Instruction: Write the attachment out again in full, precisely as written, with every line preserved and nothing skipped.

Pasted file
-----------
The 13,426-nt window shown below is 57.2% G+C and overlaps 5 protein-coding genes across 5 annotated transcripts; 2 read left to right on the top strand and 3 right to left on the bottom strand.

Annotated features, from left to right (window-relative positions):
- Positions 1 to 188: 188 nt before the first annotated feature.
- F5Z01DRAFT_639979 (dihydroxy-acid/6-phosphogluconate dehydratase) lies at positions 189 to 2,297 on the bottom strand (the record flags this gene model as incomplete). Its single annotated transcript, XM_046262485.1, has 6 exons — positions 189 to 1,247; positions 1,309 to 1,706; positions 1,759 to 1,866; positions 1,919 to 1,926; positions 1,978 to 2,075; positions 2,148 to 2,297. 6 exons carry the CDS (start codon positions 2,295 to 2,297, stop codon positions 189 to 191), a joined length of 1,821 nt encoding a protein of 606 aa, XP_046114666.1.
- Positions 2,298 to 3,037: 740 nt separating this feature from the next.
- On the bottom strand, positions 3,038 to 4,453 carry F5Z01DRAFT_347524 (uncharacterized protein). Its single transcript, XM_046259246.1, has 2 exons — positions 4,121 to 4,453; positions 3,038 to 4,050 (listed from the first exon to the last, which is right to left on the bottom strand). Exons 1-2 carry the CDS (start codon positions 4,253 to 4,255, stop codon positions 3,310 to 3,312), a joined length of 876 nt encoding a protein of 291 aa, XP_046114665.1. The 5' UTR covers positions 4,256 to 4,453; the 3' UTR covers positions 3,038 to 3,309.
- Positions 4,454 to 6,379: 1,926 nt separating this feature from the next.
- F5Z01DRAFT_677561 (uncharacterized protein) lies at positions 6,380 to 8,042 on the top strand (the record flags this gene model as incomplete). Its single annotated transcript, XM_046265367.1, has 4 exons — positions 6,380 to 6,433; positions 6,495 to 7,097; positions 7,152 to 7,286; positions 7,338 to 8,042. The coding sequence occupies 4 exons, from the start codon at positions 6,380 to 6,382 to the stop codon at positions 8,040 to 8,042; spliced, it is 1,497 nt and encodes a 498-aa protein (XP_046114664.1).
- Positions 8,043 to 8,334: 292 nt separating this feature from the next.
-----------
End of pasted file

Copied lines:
The 13,426-nt window shown below is 57.2% G+C and overlaps 5 protein-coding genes across 5 annotated transcripts; 2 read left to right on the top strand and 3 right to left on the bottom strand.

Annotated features, from left to right (window-relative positions):
- Positions 1 to 188: 188 nt before the first annotated feature.
- F5Z01DRAFT_639979 (dihydroxy-acid/6-phosphogluconate dehydratase) lies at positions 189 to 2,297 on the bottom strand (the record flags this gene model as incomplete). Its single annotated transcript, XM_046262485.1, has 6 exons — positions 189 to 1,247; positions 1,309 to 1,706; positions 1,759 to 1,866; positions 1,919 to 1,926; positions 1,978 to 2,075; positions 2,148 to 2,297. 6 exons carry the CDS (start codon positions 2,295 to 2,297, stop codon positions 189 to 191), a joined length of 1,821 nt encoding a protein of 606 aa, XP_046114666.1.
- Positions 2,298 to 3,037: 740 nt separating this feature from the next.
- On the bottom strand, positions 3,038 to 4,453 carry F5Z01DRAFT_347524 (uncharacterized protein). Its single transcript, XM_046259246.1, has 2 exons — positions 4,121 to 4,453; positions 3,038 to 4,050 (listed from the first exon to the last, which is right to left on the bottom strand). Exons 1-2 carry the CDS (start codon positions 4,253 to 4,255, stop codon positions 3,310 to 3,312), a joined length of 876 nt encoding a protein of 291 aa, XP_046114665.1. The 5' UTR covers positions 4,256 to 4,453; the 3' UTR covers positions 3,038 to 3,309.
- Positions 4,454 to 6,379: 1,926 nt separating this feature from the next.
- F5Z01DRAFT_677561 (uncharacterized protein) lies at positions 6,380 to 8,042 on the top strand (the record flags this gene model as incomplete). Its single annotated transcript, XM_046265367.1, has 4 exons — positions 6,380 to 6,433; positions 6,495 to 7,097; positions 7,152 to 7,286; positions 7,338 to 8,042. The coding sequence occupies 4 exons, from the start codon at positions 6,380 to 6,382 to the stop codon at positions 8,040 to 8,042; spliced, it is 1,497 nt and encodes a 498-aa protein (XP_046114664.1).
- Positions 8,043 to 8,334: 292 nt separating this feature from the next.